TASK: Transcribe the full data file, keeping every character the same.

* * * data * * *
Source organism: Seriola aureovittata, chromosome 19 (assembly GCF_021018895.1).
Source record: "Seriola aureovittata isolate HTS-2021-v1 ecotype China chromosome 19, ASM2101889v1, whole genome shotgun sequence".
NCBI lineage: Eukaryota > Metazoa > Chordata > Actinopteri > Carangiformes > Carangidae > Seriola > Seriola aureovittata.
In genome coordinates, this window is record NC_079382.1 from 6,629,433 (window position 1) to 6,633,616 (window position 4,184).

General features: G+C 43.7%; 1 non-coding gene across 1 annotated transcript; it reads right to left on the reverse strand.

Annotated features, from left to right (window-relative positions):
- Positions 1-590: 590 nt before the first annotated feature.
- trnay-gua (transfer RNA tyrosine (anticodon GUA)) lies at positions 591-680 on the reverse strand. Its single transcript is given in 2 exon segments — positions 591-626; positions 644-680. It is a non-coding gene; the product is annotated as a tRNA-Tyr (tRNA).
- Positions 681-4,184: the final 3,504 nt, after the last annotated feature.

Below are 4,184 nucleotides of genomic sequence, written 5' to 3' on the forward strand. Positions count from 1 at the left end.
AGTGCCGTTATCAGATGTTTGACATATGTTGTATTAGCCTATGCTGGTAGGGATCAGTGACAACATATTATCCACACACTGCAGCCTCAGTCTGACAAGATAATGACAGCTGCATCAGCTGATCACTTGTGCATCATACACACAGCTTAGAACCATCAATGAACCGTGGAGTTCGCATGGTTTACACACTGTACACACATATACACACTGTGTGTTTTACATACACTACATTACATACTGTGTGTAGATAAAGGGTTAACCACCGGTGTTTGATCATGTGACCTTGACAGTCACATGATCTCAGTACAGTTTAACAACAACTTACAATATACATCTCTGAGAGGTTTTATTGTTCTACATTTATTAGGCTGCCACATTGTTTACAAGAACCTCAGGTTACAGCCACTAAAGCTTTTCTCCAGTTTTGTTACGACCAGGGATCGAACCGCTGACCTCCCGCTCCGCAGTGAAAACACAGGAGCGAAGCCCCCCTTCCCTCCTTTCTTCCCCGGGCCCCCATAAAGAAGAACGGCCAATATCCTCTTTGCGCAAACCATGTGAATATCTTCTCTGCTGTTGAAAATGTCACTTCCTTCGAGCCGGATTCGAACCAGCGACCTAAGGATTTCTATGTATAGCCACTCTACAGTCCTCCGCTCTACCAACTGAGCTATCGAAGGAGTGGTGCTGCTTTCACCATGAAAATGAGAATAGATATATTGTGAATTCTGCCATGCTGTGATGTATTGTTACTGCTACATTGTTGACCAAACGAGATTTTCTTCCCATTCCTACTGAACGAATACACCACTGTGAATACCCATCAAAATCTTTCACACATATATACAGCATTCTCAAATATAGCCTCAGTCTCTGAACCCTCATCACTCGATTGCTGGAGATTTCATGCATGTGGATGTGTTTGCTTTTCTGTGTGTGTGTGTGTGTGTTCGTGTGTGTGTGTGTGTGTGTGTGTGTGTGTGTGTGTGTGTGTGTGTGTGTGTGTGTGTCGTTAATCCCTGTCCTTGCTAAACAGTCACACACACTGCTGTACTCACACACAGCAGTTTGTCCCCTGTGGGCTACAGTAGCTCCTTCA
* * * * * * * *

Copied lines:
Source organism: Seriola aureovittata, chromosome 19 (assembly GCF_021018895.1).
Source record: "Seriola aureovittata isolate HTS-2021-v1 ecotype China chromosome 19, ASM2101889v1, whole genome shotgun sequence".
NCBI lineage: Eukaryota > Metazoa > Chordata > Actinopteri > Carangiformes > Carangidae > Seriola > Seriola aureovittata.
In genome coordinates, this window is record NC_079382.1 from 6,629,433 (window position 1) to 6,633,616 (window position 4,184).

General features: G+C 43.7%; 1 non-coding gene across 1 annotated transcript; it reads right to left on the reverse strand.

Annotated features, from left to right (window-relative positions):
- Positions 1-590: 590 nt before the first annotated feature.
- trnay-gua (transfer RNA tyrosine (anticodon GUA)) lies at positions 591-680 on the reverse strand. Its single transcript is given in 2 exon segments — positions 591-626; positions 644-680. It is a non-coding gene; the product is annotated as a tRNA-Tyr (tRNA).
- Positions 681-4,184: the final 3,504 nt, after the last annotated feature.

Below are 4,184 nucleotides of genomic sequence, written 5' to 3' on the forward strand. Positions count from 1 at the left end.
AGTGCCGTTATCAGATGTTTGACATATGTTGTATTAGCCTATGCTGGTAGGGATCAGTGACAACATATTATCCACACACTGCAGCCTCAGTCTGACAAGATAATGACAGCTGCATCAGCTGATCACTTGTGCATCATACACACAGCTTAGAACCATCAATGAACCGTGGAGTTCGCATGGTTTACACACTGTACACACATATACACACTGTGTGTTTTACATACACTACATTACATACTGTGTGTAGATAAAGGGTTAACCACCGGTGTTTGATCATGTGACCTTGACAGTCACATGATCTCAGTACAGTTTAACAACAACTTACAATATACATCTCTGAGAGGTTTTATTGTTCTACATTTATTAGGCTGCCACATTGTTTACAAGAACCTCAGGTTACAGCCACTAAAGCTTTTCTCCAGTTTTGTTACGACCAGGGATCGAACCGCTGACCTCCCGCTCCGCAGTGAAAACACAGGAGCGAAGCCCCCCTTCCCTCCTTTCTTCCCCGGGCCCCCATAAAGAAGAACGGCCAATATCCTCTTTGCGCAAACCATGTGAATATCTTCTCTGCTGTTGAAAATGTCACTTCCTTCGAGCCGGATTCGAACCAGCGACCTAAGGATTTCTATGTATAGCCACTCTACAGTCCTCCGCTCTACCAACTGAGCTATCGAAGGAGTGGTGCTGCTTTCACCATGAAAATGAGAATAGATATATTGTGAATTCTGCCATGCTGTGATGTATTGTTACTGCTACATTGTTGACCAAACGAGATTTTCTTCCCATTCCTACTGAACGAATACACCACTGTGAATACCCATCAAAATCTTTCACACATATATACAGCATTCTCAAATATAGCCTCAGTCTCTGAACCCTCATCACTCGATTGCTGGAGATTTCATGCATGTGGATGTGTTTGCTTTTCTGTGTGTGTGTGTGTGTGTTCGTGTGTGTGTGTGTGTGTGTGTGTGTGTGTGTGTGTGTGTGTGTGTGTGTGTGTGTGTCGTTAATCCCTGTCCTTGCTAAACAGTCACACACACTGCTGTACTCACACACAGCAGTTTGTCCCCTGTGGGCTACAGTAGCTCCTTCA